Weigh batching: the benefits of an automated system

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Courtesy of Flexicon Corporation

In many plants that batch-blend bulk products, weigh batching is a manual, time-consuming operation in which ingredients are weighed individually before being charged to a blender or other process vessel. A significant number of such plants could benefit from the installation of an automated weigh batching system.

For small as well as large operations, an automated weigh batching system can pay for itself fairly rapidly through increased productivity, more-accurate measurement of ingredients (resulting in better product quality), minimization of product loss and dust, and reductions in the cost of materials purchased in larger containers and/or volumes.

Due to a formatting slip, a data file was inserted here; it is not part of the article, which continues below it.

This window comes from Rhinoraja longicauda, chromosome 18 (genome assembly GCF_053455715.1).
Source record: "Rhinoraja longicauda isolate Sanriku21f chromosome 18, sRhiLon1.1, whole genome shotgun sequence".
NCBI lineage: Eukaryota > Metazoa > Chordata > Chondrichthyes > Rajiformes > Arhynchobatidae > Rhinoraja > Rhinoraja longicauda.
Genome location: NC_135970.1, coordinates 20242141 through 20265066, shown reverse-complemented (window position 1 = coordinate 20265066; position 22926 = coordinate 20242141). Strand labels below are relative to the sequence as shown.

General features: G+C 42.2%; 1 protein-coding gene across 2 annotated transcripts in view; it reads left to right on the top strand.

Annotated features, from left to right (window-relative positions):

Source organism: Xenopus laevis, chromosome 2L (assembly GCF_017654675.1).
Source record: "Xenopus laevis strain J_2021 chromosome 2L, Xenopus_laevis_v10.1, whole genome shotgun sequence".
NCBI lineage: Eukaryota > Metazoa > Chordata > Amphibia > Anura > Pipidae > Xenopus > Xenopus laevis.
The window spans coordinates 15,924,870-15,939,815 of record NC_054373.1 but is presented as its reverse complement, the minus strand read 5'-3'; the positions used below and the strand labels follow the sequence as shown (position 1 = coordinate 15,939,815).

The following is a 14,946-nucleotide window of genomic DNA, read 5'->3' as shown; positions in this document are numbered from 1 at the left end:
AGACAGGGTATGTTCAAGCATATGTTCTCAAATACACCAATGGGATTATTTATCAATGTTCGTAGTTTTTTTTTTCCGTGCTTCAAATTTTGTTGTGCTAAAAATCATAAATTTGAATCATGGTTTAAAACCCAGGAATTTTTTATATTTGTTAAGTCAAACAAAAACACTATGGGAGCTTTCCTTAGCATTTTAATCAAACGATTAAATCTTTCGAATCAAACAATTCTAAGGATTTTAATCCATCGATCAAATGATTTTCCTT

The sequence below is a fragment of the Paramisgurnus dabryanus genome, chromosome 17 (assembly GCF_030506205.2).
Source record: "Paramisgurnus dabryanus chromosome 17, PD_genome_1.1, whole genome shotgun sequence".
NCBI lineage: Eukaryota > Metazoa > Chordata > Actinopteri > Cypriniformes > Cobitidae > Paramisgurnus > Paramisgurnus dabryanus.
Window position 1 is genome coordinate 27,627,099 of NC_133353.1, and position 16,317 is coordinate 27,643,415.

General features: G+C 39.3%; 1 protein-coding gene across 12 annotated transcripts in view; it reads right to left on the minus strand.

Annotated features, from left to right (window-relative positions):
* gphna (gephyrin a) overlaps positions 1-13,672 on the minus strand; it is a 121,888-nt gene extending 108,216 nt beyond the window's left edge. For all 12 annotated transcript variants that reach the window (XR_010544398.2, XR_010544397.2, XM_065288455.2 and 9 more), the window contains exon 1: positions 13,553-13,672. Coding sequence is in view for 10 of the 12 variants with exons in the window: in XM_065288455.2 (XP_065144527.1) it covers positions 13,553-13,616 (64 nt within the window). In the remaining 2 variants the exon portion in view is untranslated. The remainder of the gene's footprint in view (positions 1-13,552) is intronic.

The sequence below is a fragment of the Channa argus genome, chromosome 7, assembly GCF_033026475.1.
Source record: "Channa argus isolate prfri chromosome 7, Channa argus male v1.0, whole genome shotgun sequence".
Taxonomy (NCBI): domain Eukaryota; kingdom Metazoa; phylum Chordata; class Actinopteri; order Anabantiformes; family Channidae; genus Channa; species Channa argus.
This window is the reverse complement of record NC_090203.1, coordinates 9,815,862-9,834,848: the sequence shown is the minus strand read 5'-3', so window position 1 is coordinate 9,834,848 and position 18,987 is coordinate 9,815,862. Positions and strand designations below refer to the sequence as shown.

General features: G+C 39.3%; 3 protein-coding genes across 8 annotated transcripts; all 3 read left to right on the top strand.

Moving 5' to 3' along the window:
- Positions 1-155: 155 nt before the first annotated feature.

One of the strongest cases for an automated weigh batching system is that it improves product quality by providing a more-accurate and consistent mixture. In many plants that use manual methods, a common practice is to work with pre-weighed bags — for example, dumping 10, 50 lb (23 kg) bags to add 500 lb (227 kg) of an ingredient. Problems associated with this method are that each bag may not contain exactly 50 lb (23 kg) of material, and that the worker may not empty the bag completely. Inaccuracies are compounded as more bags are used. Additionally, if an operator is required to count bags in order achieve proper weight, there is a chance for human error to occur.

There are two automated weigh batching methods: gain-in-weight and loss-of-weight. In the first arrangement, batch ingredients are generally conveyed in sequence into a hopper located above a process vessel, typically a blender or storage vessel. The hopper is set on load cells that transmit weight-gain data to a programmable logic controller (PLC) that starts the conveyor for each ingredient, and then stops it when the preset weight for that ingredient is reached. Finally, the controller automatically charges the batch to the process vessel.